Follow the Endangered Species Foundation's journey in setting up a conservation fund for New Zealand's rarest of the rare - critically endangered fauna and flora on the brink of extinction. The future of New Zealand's most vulnerable is uncertain - nearly 4,000 indigenous species are in danger of being lost. We we have a chance to pledge our commitment and support to protect our extraordinary species and unique habitats, now and into the future. We are committed to preserving the rarest of the rare, by funding results orientated conservation projects, with the support of New Zealanders like you.

Tuesday, 15 January 2013

Introducing The Last Of Our Trustees

Finishing our introductions of trustees we have Emeritus Professor Sir Alan Mark and Richard Allen:

Richard has been in private legal practice in Wellington for the last 18 years and has worked in both large and small firms. He now runs his own practice with an emphasis on property transactions, trust and asset planning and small business matters. He has wide experience in trust administration, including three years at a statutory trustee company prior to entering into private legal practice. Richard is very interested in protecting New Zealand's natural resources and recognises the need for sustainable conservation. He and his family have supported various charities in this area, over the years.

Alan with some of his beloved alpine tussock grasses
Alan has had a lifetime interest and involvement in conserving our indigenous plants and ecosystems. As a professional plant ecologist based at the University of Otago, he has been involved, with support from the Hellaby Indigenous Grasslands Research Trust, researching the pure and applied ecology of the upland snow tussock grasslands and associated mountain lands, aimed at their sustainable management. Alan has been an untiring advocate for conservation of the high country’s biodiversity and importance for baseline research and ecosystem services, particularly the very high water yields from its upland snow tussocklands which he has researched. In addition to high country conservation, he accepted a 1969 invitation by the Government to assess the likely environmental impacts of the proposed raising of Fiordland’s Lakes Manapouri and Te Anau, and later was appointed Chair of the Lake Guardians to apply this research to sustainable lake management. His research efforts, with about 190 scientific papers published, as well as contributions to the ecological understanding and conservation of our indigenous ecosystems, have been recognised with various awards and honours, including a Fellowship of the Royal Society of New Zealand, the Society’s Hutton Medal and Fleming Environmental Award, the Loder Cup, and the inaugural Awards of New Zealand 1994. Alan has also received a Distinguished Life Membership of the Forest and Bird Protection Society, Life Membership of the N.Z Ecological Society and the Ecological Society of America and Honorary Membership of the N.Z. Alpine Club, as well as a CBE (1989) and KNZM (2009), for contributions to scientifically-based conservation in New Zealand.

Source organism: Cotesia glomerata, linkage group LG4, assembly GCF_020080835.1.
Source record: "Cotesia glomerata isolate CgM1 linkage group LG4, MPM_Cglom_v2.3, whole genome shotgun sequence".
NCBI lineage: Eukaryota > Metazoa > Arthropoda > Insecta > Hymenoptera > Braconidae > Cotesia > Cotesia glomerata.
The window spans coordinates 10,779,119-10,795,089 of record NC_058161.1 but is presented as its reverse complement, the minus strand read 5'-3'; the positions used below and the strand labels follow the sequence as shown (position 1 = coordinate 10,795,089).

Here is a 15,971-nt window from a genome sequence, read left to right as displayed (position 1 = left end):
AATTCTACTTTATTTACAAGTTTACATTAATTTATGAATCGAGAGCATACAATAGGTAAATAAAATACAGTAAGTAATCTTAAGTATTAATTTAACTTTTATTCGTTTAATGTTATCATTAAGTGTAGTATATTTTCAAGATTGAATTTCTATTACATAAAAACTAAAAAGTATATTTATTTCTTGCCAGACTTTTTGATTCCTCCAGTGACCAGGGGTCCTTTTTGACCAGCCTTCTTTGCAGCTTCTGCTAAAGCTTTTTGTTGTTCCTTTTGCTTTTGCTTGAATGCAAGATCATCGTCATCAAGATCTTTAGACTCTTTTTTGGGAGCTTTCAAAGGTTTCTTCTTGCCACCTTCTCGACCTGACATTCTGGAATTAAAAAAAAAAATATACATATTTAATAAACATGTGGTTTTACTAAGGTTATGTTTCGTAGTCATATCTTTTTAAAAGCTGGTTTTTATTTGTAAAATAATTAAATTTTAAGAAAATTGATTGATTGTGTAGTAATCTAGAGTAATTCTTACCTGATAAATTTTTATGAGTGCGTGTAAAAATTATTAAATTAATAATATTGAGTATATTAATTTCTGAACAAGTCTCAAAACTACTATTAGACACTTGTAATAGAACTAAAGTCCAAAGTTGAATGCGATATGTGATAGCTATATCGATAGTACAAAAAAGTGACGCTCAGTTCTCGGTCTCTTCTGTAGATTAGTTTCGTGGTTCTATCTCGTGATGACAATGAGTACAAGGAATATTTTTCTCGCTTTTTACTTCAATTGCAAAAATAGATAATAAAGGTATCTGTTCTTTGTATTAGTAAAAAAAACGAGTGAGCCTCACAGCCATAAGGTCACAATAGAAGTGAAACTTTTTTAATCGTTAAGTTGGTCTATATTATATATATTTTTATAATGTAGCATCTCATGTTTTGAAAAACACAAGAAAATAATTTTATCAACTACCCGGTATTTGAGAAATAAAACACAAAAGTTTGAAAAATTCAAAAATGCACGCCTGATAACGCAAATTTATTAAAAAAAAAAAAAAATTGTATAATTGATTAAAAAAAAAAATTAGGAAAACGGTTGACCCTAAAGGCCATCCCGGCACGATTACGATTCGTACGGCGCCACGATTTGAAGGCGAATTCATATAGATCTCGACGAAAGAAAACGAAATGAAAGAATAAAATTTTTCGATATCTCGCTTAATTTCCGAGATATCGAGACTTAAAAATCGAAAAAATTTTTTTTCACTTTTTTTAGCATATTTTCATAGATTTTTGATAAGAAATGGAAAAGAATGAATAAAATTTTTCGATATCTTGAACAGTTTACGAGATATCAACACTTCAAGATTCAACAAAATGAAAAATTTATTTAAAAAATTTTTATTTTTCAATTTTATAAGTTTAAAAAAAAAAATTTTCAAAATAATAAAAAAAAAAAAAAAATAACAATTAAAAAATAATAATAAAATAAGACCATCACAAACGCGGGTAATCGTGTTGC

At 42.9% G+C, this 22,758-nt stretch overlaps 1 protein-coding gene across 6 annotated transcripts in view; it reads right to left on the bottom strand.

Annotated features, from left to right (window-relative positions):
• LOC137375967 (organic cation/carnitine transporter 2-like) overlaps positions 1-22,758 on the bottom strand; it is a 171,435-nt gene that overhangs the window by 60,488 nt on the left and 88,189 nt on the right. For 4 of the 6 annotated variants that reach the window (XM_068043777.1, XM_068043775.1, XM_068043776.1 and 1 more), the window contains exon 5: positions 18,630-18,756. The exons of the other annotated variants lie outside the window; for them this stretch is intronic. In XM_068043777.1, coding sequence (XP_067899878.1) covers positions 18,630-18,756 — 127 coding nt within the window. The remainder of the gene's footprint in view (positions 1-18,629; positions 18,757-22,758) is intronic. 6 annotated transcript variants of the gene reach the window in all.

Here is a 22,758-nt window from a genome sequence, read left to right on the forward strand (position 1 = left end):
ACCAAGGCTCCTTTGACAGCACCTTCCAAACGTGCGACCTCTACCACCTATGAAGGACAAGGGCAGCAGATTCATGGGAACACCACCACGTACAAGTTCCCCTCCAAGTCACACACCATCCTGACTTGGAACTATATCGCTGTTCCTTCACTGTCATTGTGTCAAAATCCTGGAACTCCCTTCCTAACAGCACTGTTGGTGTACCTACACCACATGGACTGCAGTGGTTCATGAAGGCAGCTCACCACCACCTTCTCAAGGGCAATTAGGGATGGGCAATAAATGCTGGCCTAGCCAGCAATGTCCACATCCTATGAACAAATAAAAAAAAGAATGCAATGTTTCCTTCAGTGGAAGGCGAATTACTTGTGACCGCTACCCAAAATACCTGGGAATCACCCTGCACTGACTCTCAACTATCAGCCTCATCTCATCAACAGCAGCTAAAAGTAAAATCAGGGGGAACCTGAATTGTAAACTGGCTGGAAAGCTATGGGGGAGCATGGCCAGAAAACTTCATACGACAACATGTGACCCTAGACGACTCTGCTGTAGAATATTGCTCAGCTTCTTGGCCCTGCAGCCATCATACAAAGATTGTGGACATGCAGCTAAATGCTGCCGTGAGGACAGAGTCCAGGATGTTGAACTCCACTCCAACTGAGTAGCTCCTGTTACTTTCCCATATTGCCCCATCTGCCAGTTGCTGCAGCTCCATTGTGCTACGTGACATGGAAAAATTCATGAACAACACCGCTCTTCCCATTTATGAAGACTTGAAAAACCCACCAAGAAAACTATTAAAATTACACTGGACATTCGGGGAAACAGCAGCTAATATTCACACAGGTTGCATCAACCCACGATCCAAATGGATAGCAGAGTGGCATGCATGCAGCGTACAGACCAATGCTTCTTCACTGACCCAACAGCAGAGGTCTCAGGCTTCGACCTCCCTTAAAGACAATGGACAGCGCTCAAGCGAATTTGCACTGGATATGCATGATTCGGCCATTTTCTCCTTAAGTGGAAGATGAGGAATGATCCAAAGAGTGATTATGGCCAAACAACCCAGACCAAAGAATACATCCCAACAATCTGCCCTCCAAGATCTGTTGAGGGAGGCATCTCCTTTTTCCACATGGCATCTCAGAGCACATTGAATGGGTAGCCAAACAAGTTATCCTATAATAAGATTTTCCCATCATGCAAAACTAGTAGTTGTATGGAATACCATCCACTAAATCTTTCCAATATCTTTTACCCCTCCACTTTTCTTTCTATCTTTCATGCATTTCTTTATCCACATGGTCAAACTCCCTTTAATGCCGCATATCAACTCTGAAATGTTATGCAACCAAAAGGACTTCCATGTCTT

So we are  very lucky with the range and experience of our trustees. Our next step is signing the Trust Deed. This is scheduled for 25th of January. After that, it's all on!

No comments:

Post a Comment